How the U.S. Social Security Administration defines “disability”

When you have an injury, illness or disability that prevents you from making enough to support yourself, you may decide to apply for Social Security Disability Insurance from the U.S. Social Security Administration. The process is sometimes long and complex. However, your chances of having the administration approve you for benefits increase when you meet its narrow definition of “disability.”

Because the SSA reserves SSDI benefits for Americans who have only the most severe disabilities that are unlikely to improve moving forward, you may find that the SSA denies benefits if you are unable to prove yourself disabled. How does the SSA determine whether you have what it considers to be a disability?

By seeing if you are working

SSDI benefits help those who are unable to earn an income for themselves. So, if you are working and pulling in more than a certain amount, the SSA is unlikely to approve you for benefits. If you are not working, the SSA moves on to the next step in determining eligibility, which involves deciding if your condition is severe.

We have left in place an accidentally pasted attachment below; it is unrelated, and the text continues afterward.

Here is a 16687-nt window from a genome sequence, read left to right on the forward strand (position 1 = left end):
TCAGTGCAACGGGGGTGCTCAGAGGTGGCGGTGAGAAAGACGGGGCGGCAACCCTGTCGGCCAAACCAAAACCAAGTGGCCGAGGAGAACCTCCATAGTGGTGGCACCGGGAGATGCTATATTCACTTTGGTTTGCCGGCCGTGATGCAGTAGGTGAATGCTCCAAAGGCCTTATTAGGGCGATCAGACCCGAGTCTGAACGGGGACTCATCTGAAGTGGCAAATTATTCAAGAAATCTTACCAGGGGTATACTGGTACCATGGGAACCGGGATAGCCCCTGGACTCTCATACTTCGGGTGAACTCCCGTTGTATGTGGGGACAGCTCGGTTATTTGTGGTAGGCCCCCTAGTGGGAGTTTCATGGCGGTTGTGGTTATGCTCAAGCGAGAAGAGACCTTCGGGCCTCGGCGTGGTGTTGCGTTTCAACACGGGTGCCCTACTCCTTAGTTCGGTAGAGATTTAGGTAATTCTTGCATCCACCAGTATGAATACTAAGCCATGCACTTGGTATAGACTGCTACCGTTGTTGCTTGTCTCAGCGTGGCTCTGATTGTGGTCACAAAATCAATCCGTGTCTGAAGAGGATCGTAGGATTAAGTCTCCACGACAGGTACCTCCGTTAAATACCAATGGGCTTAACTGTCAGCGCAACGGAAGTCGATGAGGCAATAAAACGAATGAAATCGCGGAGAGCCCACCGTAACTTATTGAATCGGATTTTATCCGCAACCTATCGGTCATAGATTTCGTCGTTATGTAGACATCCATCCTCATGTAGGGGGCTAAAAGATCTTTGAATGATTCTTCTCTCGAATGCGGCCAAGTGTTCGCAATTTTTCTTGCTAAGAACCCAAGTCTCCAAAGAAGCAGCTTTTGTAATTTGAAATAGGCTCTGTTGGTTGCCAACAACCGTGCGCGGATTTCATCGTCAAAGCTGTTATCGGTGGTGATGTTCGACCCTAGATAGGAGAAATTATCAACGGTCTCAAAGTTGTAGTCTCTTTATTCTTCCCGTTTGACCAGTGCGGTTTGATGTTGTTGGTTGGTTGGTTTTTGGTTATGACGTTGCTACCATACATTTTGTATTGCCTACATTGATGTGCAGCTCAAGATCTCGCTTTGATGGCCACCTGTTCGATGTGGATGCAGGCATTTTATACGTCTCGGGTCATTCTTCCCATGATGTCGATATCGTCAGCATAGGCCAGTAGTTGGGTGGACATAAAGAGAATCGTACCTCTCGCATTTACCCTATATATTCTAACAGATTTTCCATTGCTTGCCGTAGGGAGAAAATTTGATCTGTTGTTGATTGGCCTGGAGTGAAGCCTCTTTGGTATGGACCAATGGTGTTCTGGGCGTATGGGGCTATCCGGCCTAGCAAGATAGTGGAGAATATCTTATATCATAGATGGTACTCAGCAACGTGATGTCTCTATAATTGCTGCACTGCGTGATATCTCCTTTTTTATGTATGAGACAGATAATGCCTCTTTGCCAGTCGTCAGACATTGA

By assessing whether your condition is severe

To determine if your condition is severe, the SSA considers whether you are able to perform basic functions necessary for employment such as standing and walking. To receive approval for benefits, your condition must prevent you from performing these basic functions for at least a year.

By reviewing your ability to work

If you are not working, the SSA may review whether you could be, or if you could be if you were to modify your tasks or schedule so that they become more manageable for you.

The SSA typically also checks to see if the condition you have appears on its existing list of disabling conditions.

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